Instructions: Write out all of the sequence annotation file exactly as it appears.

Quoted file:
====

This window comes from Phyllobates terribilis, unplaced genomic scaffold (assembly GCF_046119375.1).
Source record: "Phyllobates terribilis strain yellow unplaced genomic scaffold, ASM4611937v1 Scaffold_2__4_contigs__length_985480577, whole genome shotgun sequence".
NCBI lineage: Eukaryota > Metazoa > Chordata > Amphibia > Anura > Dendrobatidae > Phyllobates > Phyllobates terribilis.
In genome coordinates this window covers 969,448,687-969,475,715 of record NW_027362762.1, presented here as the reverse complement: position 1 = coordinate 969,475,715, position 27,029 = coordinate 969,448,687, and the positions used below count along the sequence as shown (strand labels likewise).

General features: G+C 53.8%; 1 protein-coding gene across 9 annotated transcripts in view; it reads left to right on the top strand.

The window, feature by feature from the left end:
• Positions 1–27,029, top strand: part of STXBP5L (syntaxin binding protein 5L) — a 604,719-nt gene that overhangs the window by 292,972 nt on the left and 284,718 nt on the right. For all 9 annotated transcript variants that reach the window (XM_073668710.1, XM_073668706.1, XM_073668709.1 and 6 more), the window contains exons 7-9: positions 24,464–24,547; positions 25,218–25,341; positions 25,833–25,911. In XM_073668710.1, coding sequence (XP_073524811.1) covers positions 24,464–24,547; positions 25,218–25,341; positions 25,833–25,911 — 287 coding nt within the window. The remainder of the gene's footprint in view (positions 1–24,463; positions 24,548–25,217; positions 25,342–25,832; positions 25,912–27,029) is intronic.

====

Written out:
This window comes from Phyllobates terribilis, unplaced genomic scaffold (assembly GCF_046119375.1).
Source record: "Phyllobates terribilis strain yellow unplaced genomic scaffold, ASM4611937v1 Scaffold_2__4_contigs__length_985480577, whole genome shotgun sequence".
NCBI lineage: Eukaryota > Metazoa > Chordata > Amphibia > Anura > Dendrobatidae > Phyllobates > Phyllobates terribilis.
In genome coordinates this window covers 969,448,687-969,475,715 of record NW_027362762.1, presented here as the reverse complement: position 1 = coordinate 969,475,715, position 27,029 = coordinate 969,448,687, and the positions used below count along the sequence as shown (strand labels likewise).

General features: G+C 53.8%; 1 protein-coding gene across 9 annotated transcripts in view; it reads left to right on the top strand.

The window, feature by feature from the left end:
• Positions 1–27,029, top strand: part of STXBP5L (syntaxin binding protein 5L) — a 604,719-nt gene that overhangs the window by 292,972 nt on the left and 284,718 nt on the right. For all 9 annotated transcript variants that reach the window (XM_073668710.1, XM_073668706.1, XM_073668709.1 and 6 more), the window contains exons 7-9: positions 24,464–24,547; positions 25,218–25,341; positions 25,833–25,911. In XM_073668710.1, coding sequence (XP_073524811.1) covers positions 24,464–24,547; positions 25,218–25,341; positions 25,833–25,911 — 287 coding nt within the window. The remainder of the gene's footprint in view (positions 1–24,463; positions 24,548–25,217; positions 25,342–25,832; positions 25,912–27,029) is intronic.